Jamie Fletcher is a graduate student at Arch University studying robotics. Imbued with the "breath of life" from his mother and the "spark of life" from his father, he has the gift to create amazingly natural AIs, but he worries about going too far with his humanlike creations. He also worries about his budding relationship with Romi, a thief of a thousand disguises who climbed into his window running from the cops one night and somehow charmed him into letting her stay there whenever she needs. And there's his roommate Michael Corey, a student of the biology and genetics of superpowers who has been Jamie's closest friend and most jealous academic rival since childhood. Michael finds himself in a string of internships taking him deeper and deeper down the path of mad science, but he isn't quite so worried about that.

Dr. Eric Woodson runs a free clinic for injured henchmen by day and dons a somewhat more stylish lab coat to become the villain Dr. Parasite by night. His goal isn't havoc, riches, or domination, only to capture the attention of Magna-Man. It's hard to stand out to the top superhero in a city full of villains, but this mess of emotions and shoddy traps keeps trying to make his nemesis appreciate all the work he does for him. And secretly, he does. Magna-Man is really Max Morales, son of Arch City's beloved mayor Carlotta Morales. Forced into heroism as soon as his metal-controlling powers displayed themselves and raised to believe that he must always serve others first, Max is exhausted, isolated, pressured, and privately an even bigger mess than Dr. Parasite is. He slowly starts warming to the only villain who sees him as a person, not just an enemy, but hesitates about forming a real relationship while the wellbeing of an entire city is hanging over his head.

These characters and more cross paths as every episode paints a portrait of this city of infinite possibilities, where everyone strives to live life on their own terms with their own definitions of love, happiness, success, justice, duty, and harm.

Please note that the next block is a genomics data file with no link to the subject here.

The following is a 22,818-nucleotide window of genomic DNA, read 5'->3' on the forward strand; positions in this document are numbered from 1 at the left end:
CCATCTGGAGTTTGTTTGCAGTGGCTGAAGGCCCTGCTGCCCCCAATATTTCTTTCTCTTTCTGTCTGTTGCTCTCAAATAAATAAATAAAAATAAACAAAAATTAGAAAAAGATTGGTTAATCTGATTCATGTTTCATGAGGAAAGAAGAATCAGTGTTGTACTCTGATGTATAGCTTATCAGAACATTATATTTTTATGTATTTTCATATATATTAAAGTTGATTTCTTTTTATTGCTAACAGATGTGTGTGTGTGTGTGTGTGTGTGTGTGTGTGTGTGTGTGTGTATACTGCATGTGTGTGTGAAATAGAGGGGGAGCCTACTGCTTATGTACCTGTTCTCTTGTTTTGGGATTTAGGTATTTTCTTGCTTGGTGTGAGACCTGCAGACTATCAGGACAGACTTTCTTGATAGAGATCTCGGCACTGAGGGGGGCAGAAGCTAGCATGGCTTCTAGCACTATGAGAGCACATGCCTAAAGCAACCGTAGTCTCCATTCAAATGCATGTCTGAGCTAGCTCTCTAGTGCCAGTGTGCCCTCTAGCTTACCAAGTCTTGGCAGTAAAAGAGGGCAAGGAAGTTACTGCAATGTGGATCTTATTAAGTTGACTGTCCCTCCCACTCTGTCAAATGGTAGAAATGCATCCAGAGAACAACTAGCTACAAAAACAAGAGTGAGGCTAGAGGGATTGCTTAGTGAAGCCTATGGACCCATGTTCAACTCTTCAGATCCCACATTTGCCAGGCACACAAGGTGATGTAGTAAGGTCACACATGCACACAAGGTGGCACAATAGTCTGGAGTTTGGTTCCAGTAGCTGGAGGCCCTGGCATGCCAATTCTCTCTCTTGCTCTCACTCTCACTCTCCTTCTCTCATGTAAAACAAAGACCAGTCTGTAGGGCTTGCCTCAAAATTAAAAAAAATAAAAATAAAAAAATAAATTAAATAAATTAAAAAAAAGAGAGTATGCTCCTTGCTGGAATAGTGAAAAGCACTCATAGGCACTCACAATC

Current Location: Bed (Dorm)
Current Mood: Tired
Current Music: "Little Talks" by Of Monsters & Men
darkspirited1darkspirited1 on March 17th, 2013 07:47 pm (UTC)
I don't think that's too many characters. Look how many GRRM has in Song of Fire and Ice!

I like how each has a distinct backstory that pushes them forward. I think introducing them gradually would be perfect. In fact, I'm intrigued as to how they'll all fit together.

What did your professor say about it?

Are you anywhere near sharing excerpts from this yet? Is it going to be a movie/tv based script, a novel, a cartoon, or something else?
Master Wilky Quizgirl: St. Louis Sunsetwilky_wit on March 17th, 2013 08:26 pm (UTC)
My professor skimmed through it and said it was good, I think just based on the strength of my previous work for him lol. He's supposed to give feedback on our outlines for our episode scripts this week, and that story only involves four characters, so I may have dodged that issue with him entirely.

It's supposed to be an animated TV series. I wrote a pilot script last year, a shorter script that used some of these characters in a "So You Want To Be A Superhero/Supervillain" cheesy education film, a few dialogue exercises and fiction drabbles, and a lot of notes.